These are tough times.
The national discourse is not always nice. There’s more anger, finger pointing, name-calling and discontent with the way things are than any time in the recent past.
The uninitiated might think that this is the way to get ahead – throw your colleague under the bus. Lie. Cheat. Fake it ‘til you make it. The young people who are entering the workforce get much of their information from social media – from what appears in their feeds, what is shared, what is tweeted, posted and trending. I teach at a large university and I hear this first hand from my students.
They see mistrust everywhere and easily point out the use of humor, sarcasm and over-explaining as ways to feign civil decorum. They reject messages that walk the line between irrelevant news and hyperbole as they make believability an issue.
Even in the world of mainstream advertising, the legal mandate of telling the truth has recently been tested and stretched.
In early 2019, Budweiser threw MillerCoors under the bus with an advertising campaign that poked at their competitor for using corn syrup in the brewing process – something that had nothing to do with consumers or what they care about.
Clif Bar followed soon after by launching a marketing campaign against Kind bars focusing on Kind’s lack of organic ingredients. They were criticized for using a cause to promote their own product and were accused of ‘concern trolling’ Kind snacks.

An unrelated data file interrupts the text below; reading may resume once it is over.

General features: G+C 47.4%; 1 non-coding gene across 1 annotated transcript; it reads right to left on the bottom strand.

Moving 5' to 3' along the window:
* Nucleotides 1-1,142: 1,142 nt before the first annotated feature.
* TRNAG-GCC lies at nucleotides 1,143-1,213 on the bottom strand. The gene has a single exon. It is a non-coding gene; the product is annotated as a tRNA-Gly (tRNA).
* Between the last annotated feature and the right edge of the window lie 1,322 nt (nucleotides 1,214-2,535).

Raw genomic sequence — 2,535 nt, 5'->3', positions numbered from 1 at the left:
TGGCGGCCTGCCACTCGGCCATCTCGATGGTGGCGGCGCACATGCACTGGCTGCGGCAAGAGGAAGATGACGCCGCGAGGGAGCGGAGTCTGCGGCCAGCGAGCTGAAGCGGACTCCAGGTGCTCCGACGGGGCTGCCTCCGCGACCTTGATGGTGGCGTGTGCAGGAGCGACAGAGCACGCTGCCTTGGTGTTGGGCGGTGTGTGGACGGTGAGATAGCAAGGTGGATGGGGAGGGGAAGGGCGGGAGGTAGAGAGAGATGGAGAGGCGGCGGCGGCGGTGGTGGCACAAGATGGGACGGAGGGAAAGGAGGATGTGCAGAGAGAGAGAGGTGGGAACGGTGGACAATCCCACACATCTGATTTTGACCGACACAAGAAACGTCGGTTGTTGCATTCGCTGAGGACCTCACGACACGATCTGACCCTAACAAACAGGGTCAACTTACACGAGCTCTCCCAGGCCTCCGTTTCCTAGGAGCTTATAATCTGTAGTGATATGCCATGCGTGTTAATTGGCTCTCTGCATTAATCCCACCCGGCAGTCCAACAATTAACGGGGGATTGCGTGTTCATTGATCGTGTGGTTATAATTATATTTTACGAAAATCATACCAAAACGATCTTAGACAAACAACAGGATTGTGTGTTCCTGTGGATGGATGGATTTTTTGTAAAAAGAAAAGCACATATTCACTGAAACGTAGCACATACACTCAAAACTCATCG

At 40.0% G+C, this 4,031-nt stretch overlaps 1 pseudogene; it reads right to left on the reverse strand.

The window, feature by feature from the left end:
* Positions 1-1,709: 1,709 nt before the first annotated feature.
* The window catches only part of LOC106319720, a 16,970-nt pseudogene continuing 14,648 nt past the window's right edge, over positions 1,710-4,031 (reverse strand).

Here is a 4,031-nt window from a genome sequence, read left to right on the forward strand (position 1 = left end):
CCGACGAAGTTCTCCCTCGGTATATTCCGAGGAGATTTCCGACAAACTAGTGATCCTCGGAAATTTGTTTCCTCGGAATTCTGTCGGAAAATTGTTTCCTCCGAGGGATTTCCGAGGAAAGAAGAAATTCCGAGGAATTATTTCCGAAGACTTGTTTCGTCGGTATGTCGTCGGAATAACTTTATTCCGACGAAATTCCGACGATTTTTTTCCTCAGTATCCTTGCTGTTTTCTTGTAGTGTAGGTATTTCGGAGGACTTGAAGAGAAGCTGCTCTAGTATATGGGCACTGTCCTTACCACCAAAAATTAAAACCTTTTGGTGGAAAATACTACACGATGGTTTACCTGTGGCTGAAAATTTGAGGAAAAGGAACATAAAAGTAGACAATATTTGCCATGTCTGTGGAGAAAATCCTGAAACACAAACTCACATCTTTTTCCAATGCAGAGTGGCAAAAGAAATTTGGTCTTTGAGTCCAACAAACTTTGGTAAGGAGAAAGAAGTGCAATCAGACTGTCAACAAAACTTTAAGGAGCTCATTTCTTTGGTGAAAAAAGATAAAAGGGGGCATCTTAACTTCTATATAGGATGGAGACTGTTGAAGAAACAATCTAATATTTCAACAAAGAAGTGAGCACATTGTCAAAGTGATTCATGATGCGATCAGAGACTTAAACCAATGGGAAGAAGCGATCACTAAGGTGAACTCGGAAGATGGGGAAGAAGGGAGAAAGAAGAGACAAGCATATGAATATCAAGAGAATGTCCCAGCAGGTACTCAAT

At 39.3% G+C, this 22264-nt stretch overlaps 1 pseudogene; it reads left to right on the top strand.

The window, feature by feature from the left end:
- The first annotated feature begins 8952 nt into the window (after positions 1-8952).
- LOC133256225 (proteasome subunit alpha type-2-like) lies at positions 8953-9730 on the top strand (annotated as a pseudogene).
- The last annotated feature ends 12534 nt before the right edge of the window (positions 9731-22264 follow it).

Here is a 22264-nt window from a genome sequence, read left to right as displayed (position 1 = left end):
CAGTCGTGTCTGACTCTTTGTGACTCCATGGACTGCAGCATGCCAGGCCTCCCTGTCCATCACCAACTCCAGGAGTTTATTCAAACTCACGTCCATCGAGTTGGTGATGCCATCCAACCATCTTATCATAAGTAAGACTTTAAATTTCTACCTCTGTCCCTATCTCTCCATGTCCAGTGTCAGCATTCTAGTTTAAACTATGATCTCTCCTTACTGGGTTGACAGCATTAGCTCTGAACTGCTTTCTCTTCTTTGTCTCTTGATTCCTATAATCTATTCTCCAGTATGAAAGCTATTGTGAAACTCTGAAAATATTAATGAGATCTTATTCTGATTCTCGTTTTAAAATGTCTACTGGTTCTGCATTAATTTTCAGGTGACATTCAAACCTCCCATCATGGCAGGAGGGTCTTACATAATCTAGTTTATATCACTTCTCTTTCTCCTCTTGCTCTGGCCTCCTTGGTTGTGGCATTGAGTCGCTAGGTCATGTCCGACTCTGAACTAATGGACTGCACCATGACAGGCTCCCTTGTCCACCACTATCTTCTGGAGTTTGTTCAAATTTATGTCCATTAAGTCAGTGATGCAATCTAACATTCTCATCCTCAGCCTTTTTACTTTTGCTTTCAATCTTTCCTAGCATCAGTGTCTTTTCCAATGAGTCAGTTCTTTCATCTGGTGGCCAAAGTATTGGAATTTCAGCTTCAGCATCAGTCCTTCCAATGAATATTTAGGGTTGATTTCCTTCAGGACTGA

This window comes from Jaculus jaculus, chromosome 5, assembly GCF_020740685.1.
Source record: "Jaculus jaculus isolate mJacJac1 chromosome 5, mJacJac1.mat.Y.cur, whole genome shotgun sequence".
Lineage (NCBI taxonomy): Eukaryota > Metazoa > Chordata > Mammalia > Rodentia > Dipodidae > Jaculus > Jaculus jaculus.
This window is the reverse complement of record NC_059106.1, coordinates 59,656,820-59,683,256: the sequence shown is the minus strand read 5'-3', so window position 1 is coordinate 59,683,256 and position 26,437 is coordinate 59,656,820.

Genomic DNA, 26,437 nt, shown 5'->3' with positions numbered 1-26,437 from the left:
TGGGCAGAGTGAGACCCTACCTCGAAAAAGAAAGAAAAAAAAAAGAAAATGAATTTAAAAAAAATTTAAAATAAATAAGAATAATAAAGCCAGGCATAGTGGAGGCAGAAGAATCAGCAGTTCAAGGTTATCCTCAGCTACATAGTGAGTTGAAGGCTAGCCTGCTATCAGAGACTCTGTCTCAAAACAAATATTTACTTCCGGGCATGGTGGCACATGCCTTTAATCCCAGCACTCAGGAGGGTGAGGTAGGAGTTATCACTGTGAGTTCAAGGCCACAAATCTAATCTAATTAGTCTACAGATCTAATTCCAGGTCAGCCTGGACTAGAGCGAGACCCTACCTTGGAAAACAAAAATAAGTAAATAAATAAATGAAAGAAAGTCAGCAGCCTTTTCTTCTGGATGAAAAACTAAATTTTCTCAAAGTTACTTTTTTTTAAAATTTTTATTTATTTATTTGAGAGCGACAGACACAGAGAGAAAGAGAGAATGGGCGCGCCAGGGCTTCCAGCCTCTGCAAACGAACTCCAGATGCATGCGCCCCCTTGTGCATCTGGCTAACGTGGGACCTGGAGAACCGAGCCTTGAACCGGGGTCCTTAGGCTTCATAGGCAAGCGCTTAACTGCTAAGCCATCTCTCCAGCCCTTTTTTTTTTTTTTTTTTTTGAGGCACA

Media driven messages are vast and powerful. Companies, brands and individuals have a choice – they can join the fray or they can push it away and stick to their own values and morals to get ahead. Good guys don’t finish last.
So here’s the point I want to make: we trust people that are kindful. We invite them out to dinner. We strike up friendships. Being with them makes us feel good about ourselves too. It inspires us to be kindful back. We have the confidence and support to function and behave on our own terms and can push off mean-spirited rivalry and actions that masquerade as the new standard of behavior.
Leaders and role models today have the responsibility to teach the current and next generations that Kindfulness is the way to feel good about others and ourselves. Focusing on doing good to feel good is the true and correct way to get ahead.
When I go back to my class this fall, I’m going to teach a whole new group of students the benefits of Kindfulness. We’ll do exercises on emotional intelligence. We’ll work on developing positive personal interactions. We’ll discuss media literacy and learn how to pay attention to what matters. This is my one little part in trying to help future leaders honor themselves and others by seeing Kindfulness as a key skill. If we can all stay mindful and be kindful, the workplace will be a better place to work.